After passing through several security points we were ushered into our section by guards in elaborate uniforms, including dramatically plumed hats. The stands were eventually packed with Indian tourists and then this strange ceremony began. It was not even remotely what I expected. I thought I was about to witness some kind of somber military event, like the changing of the guards – impressive but very structured and formal. Instead what followed was more reminiscent of a sports arena with incredibly intense – almost comical – gestures of aggression towards Pakistan.
While Pakistani guests were still filing in, the Indian side started. Women and children came out from the crowd to line up for the chance to run down to the gates separating the border with the Indian flag. It was quite touching actually, seeing how excited they were to show their patriotism. I was surprised to see that this was an interactive ceremony and found the informality at the start quite beautiful. Then music was blasted into the stadium and women came out to dance. That was unbelievable to watch; it felt like being on the set of a Bollywood movie and the colours were surreal. Still, while I loved watching this, it was clear that the guards there were very much in control and this “spontaneous” joy seemed to me to be a calculated attempt to show that women in India are freer than those in Pakistan. It felt like this was done purely for the purpose of setting themselves above Pakistan – “look, our women are less repressed than yours – we let them participate in public events”.
Then the real military part of the show started. There was a kind of shouting match between both sides and Indians in the stands were screaming and waving flags. It was quite intense and I felt weird not knowing what was being chanted. And then guards began to do these crazy high kicks, stomp and march up to the gate and then theatrically kick at it. It looked really aggressive, but it was so coordinated and over the top that I couldn’t quite take it seriously either and I wasn’t sure if I was meant to. I’ve also read that the ceremony is less aggressive now than is used to be. They then opened the gates and there was nothing separating the two countries anymore. The two top military commanders (I believe) stood there and had a stare off. Other guards kept coming up and kicking and eventually the flags were lowered simultaneously and then the gates were slammed in an amusingly childish manner.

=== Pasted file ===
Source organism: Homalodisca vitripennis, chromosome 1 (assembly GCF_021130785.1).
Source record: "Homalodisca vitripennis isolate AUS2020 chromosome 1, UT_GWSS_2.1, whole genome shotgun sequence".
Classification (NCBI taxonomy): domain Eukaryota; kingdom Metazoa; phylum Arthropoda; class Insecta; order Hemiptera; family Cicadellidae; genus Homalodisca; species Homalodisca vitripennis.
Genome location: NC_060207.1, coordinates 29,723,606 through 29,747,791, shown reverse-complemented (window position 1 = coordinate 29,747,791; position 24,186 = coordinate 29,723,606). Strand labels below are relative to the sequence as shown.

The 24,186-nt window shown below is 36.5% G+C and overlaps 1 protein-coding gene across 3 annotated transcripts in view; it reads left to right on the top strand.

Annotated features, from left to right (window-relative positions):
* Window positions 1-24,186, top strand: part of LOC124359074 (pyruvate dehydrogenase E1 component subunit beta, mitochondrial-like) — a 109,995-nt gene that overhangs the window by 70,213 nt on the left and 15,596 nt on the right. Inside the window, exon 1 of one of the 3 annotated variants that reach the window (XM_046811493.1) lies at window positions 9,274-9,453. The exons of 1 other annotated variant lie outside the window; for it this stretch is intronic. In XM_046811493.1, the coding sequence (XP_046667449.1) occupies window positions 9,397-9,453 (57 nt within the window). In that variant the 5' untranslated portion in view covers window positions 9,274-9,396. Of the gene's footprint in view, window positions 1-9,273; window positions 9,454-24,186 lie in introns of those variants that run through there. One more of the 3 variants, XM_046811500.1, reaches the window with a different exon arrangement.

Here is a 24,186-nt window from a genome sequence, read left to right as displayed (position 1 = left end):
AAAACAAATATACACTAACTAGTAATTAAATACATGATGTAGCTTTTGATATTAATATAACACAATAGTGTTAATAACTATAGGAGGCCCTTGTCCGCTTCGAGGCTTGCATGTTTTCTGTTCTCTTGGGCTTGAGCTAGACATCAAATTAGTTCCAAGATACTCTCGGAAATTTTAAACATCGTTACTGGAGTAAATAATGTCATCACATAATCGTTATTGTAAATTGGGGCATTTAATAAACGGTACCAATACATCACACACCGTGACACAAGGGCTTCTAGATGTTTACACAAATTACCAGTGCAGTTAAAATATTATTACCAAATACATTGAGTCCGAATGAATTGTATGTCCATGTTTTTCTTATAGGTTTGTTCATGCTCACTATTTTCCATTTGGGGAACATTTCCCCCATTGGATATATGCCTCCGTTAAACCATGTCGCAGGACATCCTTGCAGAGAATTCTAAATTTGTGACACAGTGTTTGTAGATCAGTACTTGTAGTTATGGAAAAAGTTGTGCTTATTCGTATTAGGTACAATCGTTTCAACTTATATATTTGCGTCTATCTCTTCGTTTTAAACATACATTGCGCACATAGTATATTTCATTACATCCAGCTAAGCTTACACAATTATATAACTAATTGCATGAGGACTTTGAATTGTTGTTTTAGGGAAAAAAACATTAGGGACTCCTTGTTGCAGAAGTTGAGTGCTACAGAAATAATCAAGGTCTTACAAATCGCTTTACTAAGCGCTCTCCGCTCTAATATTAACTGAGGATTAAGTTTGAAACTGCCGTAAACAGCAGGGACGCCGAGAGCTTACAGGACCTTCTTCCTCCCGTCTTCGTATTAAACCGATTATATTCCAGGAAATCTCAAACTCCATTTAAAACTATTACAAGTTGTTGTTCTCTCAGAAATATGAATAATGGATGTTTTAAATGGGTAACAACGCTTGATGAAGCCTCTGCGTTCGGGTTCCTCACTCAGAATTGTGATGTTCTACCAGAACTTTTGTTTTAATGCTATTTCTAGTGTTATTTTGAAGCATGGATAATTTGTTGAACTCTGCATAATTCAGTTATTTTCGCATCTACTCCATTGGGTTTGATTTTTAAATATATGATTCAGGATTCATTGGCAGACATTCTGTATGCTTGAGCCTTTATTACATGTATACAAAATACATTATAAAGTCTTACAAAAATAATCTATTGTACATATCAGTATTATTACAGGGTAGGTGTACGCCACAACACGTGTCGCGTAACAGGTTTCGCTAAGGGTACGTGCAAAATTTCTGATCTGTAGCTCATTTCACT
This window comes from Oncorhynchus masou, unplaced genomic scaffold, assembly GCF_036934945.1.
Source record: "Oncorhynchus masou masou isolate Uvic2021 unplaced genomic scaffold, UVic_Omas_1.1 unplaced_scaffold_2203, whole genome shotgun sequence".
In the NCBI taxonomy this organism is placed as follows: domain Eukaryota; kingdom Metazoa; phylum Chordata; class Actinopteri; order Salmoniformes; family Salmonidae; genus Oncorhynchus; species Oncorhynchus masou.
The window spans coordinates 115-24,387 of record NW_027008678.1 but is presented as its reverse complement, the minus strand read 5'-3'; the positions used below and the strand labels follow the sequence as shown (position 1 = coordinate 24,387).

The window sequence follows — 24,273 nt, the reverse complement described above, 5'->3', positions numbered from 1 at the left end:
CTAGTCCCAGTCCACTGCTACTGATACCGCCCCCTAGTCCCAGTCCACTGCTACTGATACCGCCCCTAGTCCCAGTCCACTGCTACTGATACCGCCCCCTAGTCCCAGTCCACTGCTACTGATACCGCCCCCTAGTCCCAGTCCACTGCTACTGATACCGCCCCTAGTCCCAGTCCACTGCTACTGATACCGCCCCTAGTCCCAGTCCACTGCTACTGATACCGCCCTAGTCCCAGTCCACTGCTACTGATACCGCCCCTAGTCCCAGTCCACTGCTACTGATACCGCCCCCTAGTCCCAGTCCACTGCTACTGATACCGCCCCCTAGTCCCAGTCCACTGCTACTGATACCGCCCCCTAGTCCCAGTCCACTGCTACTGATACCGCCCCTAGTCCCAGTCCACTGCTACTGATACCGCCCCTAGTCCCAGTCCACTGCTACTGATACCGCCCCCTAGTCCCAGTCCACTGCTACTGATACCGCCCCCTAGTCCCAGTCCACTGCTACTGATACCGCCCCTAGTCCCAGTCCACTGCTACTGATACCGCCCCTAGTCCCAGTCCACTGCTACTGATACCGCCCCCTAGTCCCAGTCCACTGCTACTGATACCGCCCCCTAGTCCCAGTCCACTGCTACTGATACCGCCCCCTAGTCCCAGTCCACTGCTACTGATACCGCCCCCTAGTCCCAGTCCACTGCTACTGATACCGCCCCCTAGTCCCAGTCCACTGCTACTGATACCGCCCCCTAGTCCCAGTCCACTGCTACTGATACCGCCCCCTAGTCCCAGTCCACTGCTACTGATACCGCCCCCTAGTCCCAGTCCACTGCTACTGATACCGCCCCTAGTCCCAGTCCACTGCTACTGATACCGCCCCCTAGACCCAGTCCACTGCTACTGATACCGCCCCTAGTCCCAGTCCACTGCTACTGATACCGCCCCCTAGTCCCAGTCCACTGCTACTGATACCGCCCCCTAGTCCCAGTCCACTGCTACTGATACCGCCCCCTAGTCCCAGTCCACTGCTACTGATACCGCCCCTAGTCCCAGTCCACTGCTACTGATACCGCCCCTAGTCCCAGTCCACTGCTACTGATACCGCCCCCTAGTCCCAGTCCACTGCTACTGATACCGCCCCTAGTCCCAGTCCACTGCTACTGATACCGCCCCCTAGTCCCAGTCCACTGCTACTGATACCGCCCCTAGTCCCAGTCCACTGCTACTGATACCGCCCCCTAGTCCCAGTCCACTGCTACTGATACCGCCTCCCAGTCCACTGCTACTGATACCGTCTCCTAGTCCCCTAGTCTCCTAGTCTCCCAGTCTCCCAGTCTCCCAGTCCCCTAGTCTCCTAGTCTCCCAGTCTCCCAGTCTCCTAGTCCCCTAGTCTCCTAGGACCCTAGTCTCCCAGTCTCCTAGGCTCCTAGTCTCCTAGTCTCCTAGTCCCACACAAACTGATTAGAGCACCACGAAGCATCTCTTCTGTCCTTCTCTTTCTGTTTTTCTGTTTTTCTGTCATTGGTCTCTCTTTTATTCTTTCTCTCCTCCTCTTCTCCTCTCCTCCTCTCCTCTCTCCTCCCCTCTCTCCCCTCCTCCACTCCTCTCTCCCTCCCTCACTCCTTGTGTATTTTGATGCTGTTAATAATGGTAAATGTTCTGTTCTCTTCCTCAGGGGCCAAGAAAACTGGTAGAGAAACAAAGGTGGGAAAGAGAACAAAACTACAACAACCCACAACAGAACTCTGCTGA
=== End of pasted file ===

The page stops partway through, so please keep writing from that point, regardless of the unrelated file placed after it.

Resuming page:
I couldn’t help but think that this immense amount of coordination, which clearly requires much practice, and the fact that they do it every single day must mean that the soldiers on both sides probably know each other really well and that this unfriendly attitude is at least partially just for show. Whatever the real relationships, however, the ceremony kept the crowd wildly and passionately involved every step of the way.
This is an interesting article on how the ceremony reflects the actual relationship between the two countries.
After an hours ride back, we went to see the Golden Temple at night. We stored our shoes, walked through a pool of water to clean our feet and put on our head scarves. The temple was glowing and reflecting on the water surrounding it while everywhere else you looked was white marble. People were sitting and praying or quietly reflecting, some preparing to settle down for the night. It was all stunning and so shockingly peaceful for a place with so many people. It was an unbelievable experience and a great way to use up our last remaining bits of energy from the day.
A quick and silent dinner followed and then, delirious from sleep deprivation, we went back to our rooms and the four of us girls sharing a room rolled around giggling in bed like 12 year olds at a slumber party until the fan lulled us to sleep. After missing an entire night’s sleep for travel, it felt spectacular.
The next morning we returned to the temple in the daylight and found it much less impressive. Suddenly everyone looked more like tourists on a mission to see the place rather than spiritual experience-seekers. Still, it was quite amazing even in the light of day and it was a shame that we didn’t have time to actually enter the temple itself, but we had a bus to catch.
7 hours later we were back in Dharamsala; it was a short visit and exhausting travelling, but well worth it and I’m so glad I didn’t leave this area before I got a chance to see Amritsar.